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Freedom of Speech? Say what?

Obviously, one of the greatest perks of living in the United States is having the right to express ourselves freely in any way without persecution. On that note, how do Americans define freedom of speech? Is it one person’s freedom and not someone else’s

Recently, VAALA, or Vietnamese American Arts & Letters Association planned an art show featuring over fifty works of art created by many Vietnamese Americans. However, early this week, VAALA shut down their art gallery amidst negative remarks from many of Little Saigon’s Vietnamese Americans. For those of you who are not familiar with this story, some of the artwork that was going to be on displayed featured the current Vietnamese flag and a bust of Ho Chi Minh. Not surprisingly, these images sparked protests this week in Little Saigon.

I have different sentiments towards these images. As a matter of fact, I do not like some of them. These individuals have every right to convey their feelings through their artwork, whether or not we agree with their message. As Vietnamese Americans, we are the lucky ones to have escaped from a dictarial hand that persecuted us for speaking freely, practing our religious beliefs, expressing our political opposition. In this case, are we not doing the same exact thing the Vietnamese government did to us and continues to do to our fellow Vietnamese brothers and sisters in our homeland? We have every right to protest, don’t get me wrong. However, we must realize that with freedom of speech comes acceptance – allowing others to express their sentiments even if we disagree with it.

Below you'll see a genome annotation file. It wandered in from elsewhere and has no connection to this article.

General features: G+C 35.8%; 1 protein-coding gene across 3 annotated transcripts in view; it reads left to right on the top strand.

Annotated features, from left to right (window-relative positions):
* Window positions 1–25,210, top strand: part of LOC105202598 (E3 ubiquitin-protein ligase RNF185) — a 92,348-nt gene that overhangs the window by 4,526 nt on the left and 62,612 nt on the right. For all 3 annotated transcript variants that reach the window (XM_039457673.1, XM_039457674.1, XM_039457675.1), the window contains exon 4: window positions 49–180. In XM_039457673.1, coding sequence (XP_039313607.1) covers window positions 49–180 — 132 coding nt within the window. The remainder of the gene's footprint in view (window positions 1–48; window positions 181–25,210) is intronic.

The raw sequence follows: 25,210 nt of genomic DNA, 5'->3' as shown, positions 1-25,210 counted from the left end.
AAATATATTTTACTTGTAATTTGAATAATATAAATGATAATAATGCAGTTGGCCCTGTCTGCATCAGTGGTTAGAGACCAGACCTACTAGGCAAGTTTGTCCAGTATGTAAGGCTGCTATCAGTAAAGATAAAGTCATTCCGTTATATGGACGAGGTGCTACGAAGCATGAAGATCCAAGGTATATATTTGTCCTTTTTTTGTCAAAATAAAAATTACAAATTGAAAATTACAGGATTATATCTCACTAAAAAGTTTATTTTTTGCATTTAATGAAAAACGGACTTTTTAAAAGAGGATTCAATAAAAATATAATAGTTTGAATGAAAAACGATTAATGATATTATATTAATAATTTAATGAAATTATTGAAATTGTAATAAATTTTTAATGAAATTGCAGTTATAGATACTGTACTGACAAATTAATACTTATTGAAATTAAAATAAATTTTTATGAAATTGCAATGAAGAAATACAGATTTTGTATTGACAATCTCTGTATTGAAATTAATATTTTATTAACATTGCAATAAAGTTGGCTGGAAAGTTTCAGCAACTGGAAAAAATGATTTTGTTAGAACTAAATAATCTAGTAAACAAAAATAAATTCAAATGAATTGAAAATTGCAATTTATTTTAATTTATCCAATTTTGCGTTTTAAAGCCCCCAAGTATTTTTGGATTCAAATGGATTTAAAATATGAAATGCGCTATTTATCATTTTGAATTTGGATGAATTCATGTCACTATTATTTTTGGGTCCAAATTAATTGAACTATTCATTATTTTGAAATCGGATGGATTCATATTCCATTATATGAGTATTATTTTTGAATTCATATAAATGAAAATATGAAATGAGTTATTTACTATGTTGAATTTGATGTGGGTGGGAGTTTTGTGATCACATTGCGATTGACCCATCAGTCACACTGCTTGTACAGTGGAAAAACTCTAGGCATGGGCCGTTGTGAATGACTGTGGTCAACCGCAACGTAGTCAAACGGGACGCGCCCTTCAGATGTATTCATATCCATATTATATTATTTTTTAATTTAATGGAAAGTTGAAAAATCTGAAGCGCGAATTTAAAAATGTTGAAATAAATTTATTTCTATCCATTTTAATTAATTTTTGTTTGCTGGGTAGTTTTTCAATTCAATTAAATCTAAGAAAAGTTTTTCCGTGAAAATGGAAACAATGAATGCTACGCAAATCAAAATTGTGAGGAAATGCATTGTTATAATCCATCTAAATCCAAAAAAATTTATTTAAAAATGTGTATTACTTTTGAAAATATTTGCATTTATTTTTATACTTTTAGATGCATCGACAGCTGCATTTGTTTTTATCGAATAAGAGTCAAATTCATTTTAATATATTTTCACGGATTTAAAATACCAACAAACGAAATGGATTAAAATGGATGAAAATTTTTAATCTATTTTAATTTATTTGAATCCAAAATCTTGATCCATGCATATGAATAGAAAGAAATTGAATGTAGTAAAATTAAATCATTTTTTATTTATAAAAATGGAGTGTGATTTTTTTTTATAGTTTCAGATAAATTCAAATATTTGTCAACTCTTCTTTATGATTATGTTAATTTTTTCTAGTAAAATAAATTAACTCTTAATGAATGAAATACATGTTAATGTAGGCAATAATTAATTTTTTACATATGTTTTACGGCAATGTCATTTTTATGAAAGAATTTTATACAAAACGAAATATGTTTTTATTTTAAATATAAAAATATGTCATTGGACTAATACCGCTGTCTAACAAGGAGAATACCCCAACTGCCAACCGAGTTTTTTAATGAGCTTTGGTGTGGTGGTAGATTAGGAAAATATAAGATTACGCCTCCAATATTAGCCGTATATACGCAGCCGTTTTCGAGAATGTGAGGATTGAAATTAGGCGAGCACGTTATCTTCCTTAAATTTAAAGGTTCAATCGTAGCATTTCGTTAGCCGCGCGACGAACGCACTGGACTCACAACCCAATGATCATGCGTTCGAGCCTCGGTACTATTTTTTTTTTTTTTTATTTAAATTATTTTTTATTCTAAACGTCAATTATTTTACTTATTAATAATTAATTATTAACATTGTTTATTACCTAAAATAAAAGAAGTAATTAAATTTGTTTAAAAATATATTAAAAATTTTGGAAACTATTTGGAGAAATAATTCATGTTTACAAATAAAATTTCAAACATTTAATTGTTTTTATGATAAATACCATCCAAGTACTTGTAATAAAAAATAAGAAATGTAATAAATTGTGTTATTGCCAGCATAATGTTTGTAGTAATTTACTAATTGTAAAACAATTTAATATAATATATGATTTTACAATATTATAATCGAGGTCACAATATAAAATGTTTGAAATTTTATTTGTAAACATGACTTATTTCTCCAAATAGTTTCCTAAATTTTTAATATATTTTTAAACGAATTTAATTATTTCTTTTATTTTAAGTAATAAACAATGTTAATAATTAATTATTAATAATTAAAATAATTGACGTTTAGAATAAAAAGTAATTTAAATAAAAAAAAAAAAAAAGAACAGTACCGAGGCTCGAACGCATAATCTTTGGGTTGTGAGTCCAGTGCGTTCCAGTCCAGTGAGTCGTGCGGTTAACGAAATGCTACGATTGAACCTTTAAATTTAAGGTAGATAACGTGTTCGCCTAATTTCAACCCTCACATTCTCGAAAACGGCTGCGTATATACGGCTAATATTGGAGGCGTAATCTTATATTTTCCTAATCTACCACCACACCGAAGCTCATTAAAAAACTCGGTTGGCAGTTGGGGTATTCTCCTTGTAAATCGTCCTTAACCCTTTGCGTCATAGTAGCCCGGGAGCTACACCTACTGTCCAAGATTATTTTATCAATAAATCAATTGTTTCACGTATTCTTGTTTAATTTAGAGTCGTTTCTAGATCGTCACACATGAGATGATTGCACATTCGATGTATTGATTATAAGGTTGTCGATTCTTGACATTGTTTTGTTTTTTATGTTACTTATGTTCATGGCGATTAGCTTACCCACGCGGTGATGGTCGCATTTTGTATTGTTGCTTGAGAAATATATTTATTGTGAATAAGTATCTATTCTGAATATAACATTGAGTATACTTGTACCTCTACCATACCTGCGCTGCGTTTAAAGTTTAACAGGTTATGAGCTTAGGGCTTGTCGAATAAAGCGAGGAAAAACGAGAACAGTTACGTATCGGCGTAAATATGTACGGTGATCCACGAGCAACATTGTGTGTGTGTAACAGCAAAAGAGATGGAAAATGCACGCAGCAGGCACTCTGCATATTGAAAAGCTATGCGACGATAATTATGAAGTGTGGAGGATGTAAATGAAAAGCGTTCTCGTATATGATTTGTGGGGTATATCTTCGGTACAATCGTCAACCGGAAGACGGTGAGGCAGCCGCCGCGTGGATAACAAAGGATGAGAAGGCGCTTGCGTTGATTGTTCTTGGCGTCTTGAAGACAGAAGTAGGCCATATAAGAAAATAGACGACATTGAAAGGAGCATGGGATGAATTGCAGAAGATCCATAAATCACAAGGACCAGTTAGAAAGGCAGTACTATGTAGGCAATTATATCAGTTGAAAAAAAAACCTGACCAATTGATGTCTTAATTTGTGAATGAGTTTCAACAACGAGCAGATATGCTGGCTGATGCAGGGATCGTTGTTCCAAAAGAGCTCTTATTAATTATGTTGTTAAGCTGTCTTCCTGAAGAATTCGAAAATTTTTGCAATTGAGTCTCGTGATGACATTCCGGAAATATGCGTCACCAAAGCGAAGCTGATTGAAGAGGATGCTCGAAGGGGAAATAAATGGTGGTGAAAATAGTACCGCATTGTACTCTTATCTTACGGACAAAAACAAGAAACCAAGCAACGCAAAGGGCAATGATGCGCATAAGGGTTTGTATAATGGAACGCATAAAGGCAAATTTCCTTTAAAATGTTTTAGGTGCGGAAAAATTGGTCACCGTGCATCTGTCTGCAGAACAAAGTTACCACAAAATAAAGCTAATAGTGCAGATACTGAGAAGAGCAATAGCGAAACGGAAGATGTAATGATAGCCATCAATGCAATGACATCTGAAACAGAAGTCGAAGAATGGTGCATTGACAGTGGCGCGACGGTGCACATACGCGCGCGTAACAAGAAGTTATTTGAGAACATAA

For Gazans, 2009 ushered in more than four Israeli air strikes. The current on-going conflict in the Middle East has been escalating for the past five or six days. Over three hundred Palestinians have been killed, while thousands have been severely wounded. Unfortunately, most of the wounded are not receiving the urgent medical care they need because it has been very difficult for organizations to bring humanitarian aid into the war-torn region.

When the New Year’s ball dropped in New York and John Lennon’s “Imagine” filled the confetti-littered streets of Time’s Square. The only thing on my mind was the current situation in the Middle East. The photographs of the blood-stained faces of Israeli and Palestinian children that I saw earlier on television was on my mind. I am sure New Year’s resolutions of the majority of people around the world this year included peace. I think everyone could use some peace, right now, especially those Palestinian and Israeli children I saw on television. In my honest opinion, Israel has no right to attack Gaza and Hamas has no right to attack Israel. Further more, I strongly am against the idea of Israel deploying ground troops into the region. No matter what your view(s) are on this conflict, we can all agree on one thing: bloodshed is never, ever the answer to ANY of our problems we may have with one another.